WWW Wednesday is hosted by Sam @ Taking on a World of Words! All you have to do is answers the following three questions:
What are you currently reading?
What did you recently finish reading?
What do you think you’ll read next?
According to the last census, one in five people in the United States lives with a disability. Some are visible, some are hidden—but all are underrepresented in media and popular culture. Now, just in time for the thirtieth anniversary of the Americans with Disabilities Act, activist Alice Wong brings together an urgent, galvanizing collection of personal essays by contemporary disabled writers. There is Harriet McBryde Johnson’s “Unspeakable Conversations,” which describes her famous debate with Princeton philosopher Peter Singer over her own personhood. There is columnist s. e. smith’s celebratory review of a work of theater by disabled performers. There are original pieces by up-and-coming authors like Keah Brown and Haben Girma. There are blog posts, manifestos, eulogies, and testimonies to Congress. Taken together, this anthology gives a glimpse of the vast richness and complexity of the disabled experience, highlighting the passions, talents, and everyday lives of this community. It invites readers to question their own assumptions and understandings. It celebrates and documents disability culture in the now. It looks to the future and past with hope and love.
I have finished part one of this collection and have already taken so much away from it. I have realized that I have not read nearly enough books with disability representation, and I am looking to change that. Disability Visibility is a collection of essays, blog posts, eulogies, articles, etc. from a wide variety of voices. This is a book I have a feeling I will be recommending often and will reread. I highly recommend checking out Autumn’s review on bookstagram.
Paris, 1939. Odile Souchet is obsessed with books and the Dewey Decimal System, which makes order out of chaos. She soon has it all – a handsome police officer beau, an English best friend, a beloved twin, and a job at the American Library in Paris, a thriving community of students, writers, diplomats, and book lovers. Yet when war is declared, there’s also a war on words.
Montana, 1983. Widowed and alone, Odile suffers the solitary confinement of small-town life. Though most adults are cowed by her, the neighbor girl will not let her be. Lily, a lonely teenager yearning to break free of Froid is obsessed by the older French woman who lives next door and wants to know her secrets.
As the two become friends, Odile sees herself in Lily – the same love of language, the same longings, the same lethal jealousy. The Paris Library’s dual narratives explore the relationships that make us who we are – family and friends, first loves and favorite authors – in the fairy tale setting of the City of Light. It also explores the geography of resentment, the consequences of unspeakable betrayal, and what happens when the people we count on for understanding and protection fail us.
The wit, empathy, and deep research that brings The Paris Library to life also brings to light a cast of lively historical characters and a little-known chapter of World War II history: the story of the American librarian, Miss Reeder, who created the Soldiers’ Service to deliver books to servicemen, and who later faced the Nazi ‘Book Protector’ in order to keep her library open. She and her colleagues defied the Bibliotheksschutz by delivering books to Jewish readers after they were forbidden from entering the library.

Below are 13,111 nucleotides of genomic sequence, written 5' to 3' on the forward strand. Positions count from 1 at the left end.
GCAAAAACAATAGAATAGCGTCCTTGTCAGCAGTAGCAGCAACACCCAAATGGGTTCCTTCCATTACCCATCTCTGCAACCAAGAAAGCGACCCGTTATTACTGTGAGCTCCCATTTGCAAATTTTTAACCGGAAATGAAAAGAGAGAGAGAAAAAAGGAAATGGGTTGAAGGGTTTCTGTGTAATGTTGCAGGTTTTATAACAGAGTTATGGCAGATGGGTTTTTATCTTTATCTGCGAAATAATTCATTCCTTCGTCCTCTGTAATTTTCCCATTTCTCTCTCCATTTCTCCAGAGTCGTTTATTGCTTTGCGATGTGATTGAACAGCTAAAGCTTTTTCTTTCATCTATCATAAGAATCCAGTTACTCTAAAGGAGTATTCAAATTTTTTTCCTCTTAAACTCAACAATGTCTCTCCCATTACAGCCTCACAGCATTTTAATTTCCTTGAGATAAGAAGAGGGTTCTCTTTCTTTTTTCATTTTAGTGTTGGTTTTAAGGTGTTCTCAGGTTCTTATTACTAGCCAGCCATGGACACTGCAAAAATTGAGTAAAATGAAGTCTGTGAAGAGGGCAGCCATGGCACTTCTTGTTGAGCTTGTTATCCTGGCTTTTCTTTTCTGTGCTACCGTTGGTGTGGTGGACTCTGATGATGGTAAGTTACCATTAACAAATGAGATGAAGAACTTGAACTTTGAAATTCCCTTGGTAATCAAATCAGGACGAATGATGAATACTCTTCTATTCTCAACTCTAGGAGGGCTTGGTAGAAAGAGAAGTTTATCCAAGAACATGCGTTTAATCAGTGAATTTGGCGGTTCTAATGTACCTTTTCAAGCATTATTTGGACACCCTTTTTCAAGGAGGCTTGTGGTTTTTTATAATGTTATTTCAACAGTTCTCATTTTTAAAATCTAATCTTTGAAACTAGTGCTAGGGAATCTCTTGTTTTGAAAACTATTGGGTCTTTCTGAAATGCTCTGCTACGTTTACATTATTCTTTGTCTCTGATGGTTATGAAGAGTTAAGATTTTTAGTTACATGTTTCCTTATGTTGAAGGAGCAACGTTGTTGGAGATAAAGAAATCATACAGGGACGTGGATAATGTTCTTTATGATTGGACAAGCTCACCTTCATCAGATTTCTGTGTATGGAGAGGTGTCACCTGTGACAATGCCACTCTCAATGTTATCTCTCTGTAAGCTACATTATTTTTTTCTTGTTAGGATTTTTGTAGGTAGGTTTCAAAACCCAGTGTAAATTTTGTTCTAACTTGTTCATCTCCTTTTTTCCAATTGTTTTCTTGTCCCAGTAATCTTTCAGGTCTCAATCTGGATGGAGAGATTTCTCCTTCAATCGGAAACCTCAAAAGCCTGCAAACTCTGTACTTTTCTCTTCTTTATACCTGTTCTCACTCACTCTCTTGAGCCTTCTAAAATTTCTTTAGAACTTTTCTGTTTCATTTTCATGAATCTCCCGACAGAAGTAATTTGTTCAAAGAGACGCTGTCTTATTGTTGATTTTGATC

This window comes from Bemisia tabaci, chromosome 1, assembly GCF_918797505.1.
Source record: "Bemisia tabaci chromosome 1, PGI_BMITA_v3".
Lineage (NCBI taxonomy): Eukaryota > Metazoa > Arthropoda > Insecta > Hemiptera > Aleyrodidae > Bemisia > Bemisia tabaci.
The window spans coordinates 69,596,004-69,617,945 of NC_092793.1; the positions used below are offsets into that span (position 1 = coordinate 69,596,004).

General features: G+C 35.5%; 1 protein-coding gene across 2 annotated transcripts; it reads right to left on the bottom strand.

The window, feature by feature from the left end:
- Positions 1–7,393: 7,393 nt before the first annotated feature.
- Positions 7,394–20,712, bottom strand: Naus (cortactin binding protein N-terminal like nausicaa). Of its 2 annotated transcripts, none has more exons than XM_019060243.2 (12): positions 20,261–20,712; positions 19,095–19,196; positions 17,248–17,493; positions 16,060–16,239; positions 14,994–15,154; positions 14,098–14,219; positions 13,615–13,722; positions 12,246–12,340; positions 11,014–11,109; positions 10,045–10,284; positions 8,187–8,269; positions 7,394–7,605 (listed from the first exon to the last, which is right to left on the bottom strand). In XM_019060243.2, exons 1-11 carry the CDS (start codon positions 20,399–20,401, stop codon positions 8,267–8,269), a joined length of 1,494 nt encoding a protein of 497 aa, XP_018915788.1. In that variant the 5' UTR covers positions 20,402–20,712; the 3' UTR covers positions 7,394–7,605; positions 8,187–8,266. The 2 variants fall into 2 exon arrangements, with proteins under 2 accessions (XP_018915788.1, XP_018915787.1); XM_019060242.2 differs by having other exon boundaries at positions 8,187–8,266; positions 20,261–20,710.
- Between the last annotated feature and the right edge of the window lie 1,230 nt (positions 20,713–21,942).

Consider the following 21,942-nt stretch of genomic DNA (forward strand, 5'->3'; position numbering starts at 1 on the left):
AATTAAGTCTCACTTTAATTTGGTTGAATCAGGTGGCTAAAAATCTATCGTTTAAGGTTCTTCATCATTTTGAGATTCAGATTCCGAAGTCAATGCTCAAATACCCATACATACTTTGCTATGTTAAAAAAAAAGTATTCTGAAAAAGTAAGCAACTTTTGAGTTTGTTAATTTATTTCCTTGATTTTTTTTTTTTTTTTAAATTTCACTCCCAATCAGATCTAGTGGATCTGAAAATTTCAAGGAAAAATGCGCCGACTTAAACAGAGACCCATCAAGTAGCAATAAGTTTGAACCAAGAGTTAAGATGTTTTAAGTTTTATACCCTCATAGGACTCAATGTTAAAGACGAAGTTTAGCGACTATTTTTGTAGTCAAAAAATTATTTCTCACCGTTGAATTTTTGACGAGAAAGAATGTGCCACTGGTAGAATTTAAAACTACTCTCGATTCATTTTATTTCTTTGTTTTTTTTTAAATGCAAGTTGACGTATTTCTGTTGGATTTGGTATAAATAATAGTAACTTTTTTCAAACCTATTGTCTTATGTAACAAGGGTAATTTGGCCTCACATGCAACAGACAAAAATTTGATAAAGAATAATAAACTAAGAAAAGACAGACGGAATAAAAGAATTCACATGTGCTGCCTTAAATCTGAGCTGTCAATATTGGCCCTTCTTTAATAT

I really thought that The Paris Library was a unique perspective on WWII. I never gave much thought to the role of libraries during that time, so this book was really insightful. I had both a physical ARC and an ALC, and I enjoyed reading this both ways. I am hoping that this is the start of me embracing WWII fiction again!
This is the way the world ends… for the last time.
The season of endings grows darker as civilization fades into the long cold night. Alabaster Tenring – madman, world-crusher, savior – has returned with a mission: to train his successor, Essun, and thus seal the fate of the Stillness forever.
It continues with a lost daughter, found by the enemy.
It continues with the obelisks, and an ancient mystery converging on answers at last.
The Stillness is the wall which stands against the flow of tradition, the spark of hope long buried under the thickening ashfall. And it will not be broken.
The Fifth Season was my favourite book that I read in 2020, so I am excited to finally continue on with the series! I am hoping to read The Obelisk Gate and then pick up The Stone Sky right after. I want to read a lot of N.K. Jemisin’s work this year!
What are you currently reading?
4 thoughts on “WWW Wednesday (February 23rd, 2021)”
I’m currently reading There There, by Tommy Orange and I was listening to The Hate U Give until having to return it. Just started listening to Unbroken while I wait for the THUG to come available again. I recently finished reading The Tenth of December by George Saunders and Calypso by David Sedaris. I love both of these authors. I’m trying to read more collections of short stories/essays this year. The Paris Library looks good but I currently have too big of a backlog in the category of Paris/France-related fiction.
I read There There a couple years ago and thought it was fantastic. I hope you get THUG again soon, because I love that book!
Calypso is the only David Sedaris I have read but I enjoyed his sense of humour. I own Me Talk Pretty One Day and really should prioritize it!
I’ve read most of Sedaris’ books. I’d say Calypso has more serious moments than most. You have to be willing to tolerate a high level of dysfunction. I absolutely love his writing and hearing him read aloud but it’s not everyone’s cup of tea.
your tbr sounds so interesting!